After a quick stop in the hotel, we headed off in the opposite direction to see the Orozco murals at the former Hospicio de las Cabanas (an orphanage) that had been converted into a cultural center.  The murals were reputed to be the number one attraction in Guadalajara, but we were unimpressed.  Pat much preferred the work of Diego Rivera.  While I appreciated that Orozco was working in fresco and had a different style, I preferred other works of his that I had seen.  I found the murals at Las Cabanas very dark and somewhat confusing in their symbolism.  We walked around the galleries in the cultural center where there was an exhibition of modern paintings and another installation of photographs of the artists with their works which we enjoyed.  It was interesting to see the faces of the people associated with the often puzzling contemporary art. 

Finches in the Guadalajara Market
Our next stop was the marketplace, which had three levels and covered an entire city block.  It was very crowded and the vendors were very pushy.  Pat wanted to look at embroidered blouses, but it was impossible to shop with people shoving merchandise under our noses if we so much as paused to look at anything.  The array of fruit on the bottom level was attractive, although the swarms of flies discouraged me from buying anything.  There were also a couple of vendors selling all types of caged birds, some of which looked like very unhappy wild songbirds that must have been trapped.  We wandered around the market for an hour or so, but didn’t buy anything.  The experience was somewhat overwhelming, so we decided to go to the Plaza of the Mariachis to get a margarita and relax a bit.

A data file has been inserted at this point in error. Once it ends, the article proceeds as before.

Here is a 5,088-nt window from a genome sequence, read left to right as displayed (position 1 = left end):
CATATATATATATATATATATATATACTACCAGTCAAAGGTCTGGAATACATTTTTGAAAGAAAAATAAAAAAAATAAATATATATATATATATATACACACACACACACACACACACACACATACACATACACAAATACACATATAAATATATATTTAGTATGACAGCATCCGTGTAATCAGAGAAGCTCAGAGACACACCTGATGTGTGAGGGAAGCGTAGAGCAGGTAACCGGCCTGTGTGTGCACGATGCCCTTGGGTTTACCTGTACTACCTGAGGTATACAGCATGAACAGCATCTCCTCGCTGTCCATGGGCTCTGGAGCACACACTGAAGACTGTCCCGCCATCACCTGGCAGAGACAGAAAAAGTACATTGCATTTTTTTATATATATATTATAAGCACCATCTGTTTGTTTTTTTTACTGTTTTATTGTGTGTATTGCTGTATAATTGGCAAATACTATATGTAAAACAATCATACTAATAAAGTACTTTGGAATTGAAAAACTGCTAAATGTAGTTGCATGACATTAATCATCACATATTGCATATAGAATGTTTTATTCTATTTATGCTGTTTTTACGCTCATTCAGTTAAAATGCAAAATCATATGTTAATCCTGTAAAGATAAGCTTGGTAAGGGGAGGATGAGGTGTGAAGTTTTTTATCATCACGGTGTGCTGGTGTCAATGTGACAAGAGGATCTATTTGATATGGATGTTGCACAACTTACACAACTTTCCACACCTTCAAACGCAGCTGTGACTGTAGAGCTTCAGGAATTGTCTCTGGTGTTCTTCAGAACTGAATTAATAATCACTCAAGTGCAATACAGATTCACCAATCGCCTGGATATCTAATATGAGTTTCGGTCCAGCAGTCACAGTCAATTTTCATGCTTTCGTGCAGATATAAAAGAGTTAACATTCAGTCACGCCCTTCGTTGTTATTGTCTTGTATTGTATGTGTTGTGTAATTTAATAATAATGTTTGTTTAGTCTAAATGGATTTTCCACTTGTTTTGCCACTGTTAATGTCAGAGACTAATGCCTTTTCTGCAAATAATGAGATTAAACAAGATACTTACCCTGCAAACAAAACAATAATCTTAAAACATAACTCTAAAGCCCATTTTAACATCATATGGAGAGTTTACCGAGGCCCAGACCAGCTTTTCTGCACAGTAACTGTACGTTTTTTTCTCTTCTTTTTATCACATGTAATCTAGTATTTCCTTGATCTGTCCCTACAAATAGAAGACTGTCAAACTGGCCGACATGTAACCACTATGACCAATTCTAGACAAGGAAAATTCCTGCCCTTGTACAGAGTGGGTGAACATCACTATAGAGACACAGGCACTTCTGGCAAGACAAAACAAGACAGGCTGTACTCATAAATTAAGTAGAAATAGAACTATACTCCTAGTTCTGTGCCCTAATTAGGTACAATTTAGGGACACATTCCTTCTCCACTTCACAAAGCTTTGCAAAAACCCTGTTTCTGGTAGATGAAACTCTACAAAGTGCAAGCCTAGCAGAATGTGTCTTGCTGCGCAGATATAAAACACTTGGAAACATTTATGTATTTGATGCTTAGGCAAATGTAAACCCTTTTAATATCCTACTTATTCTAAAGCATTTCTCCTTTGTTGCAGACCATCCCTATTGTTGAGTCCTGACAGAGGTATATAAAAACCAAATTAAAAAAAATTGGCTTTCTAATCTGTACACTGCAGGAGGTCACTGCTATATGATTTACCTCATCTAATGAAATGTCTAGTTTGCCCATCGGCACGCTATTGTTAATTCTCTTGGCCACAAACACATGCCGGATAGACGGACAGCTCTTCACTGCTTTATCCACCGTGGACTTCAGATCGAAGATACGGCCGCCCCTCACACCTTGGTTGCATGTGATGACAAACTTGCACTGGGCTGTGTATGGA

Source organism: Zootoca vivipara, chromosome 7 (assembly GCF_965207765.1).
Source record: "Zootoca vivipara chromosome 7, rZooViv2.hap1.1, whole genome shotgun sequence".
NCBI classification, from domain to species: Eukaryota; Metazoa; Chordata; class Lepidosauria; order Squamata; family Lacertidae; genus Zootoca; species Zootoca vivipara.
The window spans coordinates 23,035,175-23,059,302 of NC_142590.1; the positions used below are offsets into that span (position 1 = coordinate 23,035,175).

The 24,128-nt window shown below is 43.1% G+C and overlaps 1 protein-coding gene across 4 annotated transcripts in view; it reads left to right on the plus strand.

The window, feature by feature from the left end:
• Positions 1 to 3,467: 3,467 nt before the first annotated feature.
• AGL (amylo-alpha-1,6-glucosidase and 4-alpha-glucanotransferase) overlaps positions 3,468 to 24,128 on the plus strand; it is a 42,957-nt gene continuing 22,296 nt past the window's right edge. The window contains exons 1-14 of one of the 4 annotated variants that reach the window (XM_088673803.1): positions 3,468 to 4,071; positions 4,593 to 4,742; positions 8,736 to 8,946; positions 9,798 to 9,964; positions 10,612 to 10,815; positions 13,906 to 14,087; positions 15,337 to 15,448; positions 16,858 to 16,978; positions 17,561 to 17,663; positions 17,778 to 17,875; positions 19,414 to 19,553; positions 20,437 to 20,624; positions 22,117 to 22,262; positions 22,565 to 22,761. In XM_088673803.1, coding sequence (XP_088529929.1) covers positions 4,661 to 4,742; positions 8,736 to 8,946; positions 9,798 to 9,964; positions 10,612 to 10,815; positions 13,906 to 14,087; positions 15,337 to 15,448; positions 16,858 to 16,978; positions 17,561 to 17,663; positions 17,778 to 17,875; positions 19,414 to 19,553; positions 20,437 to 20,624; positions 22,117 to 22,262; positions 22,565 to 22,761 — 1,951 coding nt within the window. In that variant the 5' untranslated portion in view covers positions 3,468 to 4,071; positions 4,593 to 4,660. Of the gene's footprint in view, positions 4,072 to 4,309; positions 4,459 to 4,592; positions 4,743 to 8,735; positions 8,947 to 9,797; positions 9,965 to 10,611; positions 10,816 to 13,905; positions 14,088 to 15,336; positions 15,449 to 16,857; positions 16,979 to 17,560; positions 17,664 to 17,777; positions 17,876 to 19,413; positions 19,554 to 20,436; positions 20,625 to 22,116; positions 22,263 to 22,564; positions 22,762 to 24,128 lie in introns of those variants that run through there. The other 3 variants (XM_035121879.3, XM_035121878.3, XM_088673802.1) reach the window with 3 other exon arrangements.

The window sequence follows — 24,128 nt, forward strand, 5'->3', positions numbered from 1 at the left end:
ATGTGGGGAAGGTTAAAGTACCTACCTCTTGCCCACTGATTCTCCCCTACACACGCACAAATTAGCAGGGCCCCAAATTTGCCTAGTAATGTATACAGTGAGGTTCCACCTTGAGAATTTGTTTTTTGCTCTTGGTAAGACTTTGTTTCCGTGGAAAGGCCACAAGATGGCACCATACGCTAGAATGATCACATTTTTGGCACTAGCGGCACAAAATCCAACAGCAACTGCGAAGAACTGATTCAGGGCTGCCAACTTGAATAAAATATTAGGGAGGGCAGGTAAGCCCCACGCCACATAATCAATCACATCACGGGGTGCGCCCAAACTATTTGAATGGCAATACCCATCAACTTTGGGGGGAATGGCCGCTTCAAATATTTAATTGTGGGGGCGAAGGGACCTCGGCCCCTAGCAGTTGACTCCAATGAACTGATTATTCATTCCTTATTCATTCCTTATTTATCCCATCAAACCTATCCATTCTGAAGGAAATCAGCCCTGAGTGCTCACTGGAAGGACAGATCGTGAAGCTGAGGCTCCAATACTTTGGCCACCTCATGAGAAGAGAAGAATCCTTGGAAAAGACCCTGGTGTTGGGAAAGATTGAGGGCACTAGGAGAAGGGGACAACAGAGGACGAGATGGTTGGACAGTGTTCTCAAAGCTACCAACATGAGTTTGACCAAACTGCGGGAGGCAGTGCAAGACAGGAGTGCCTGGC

Fruit in the Guadalajara Market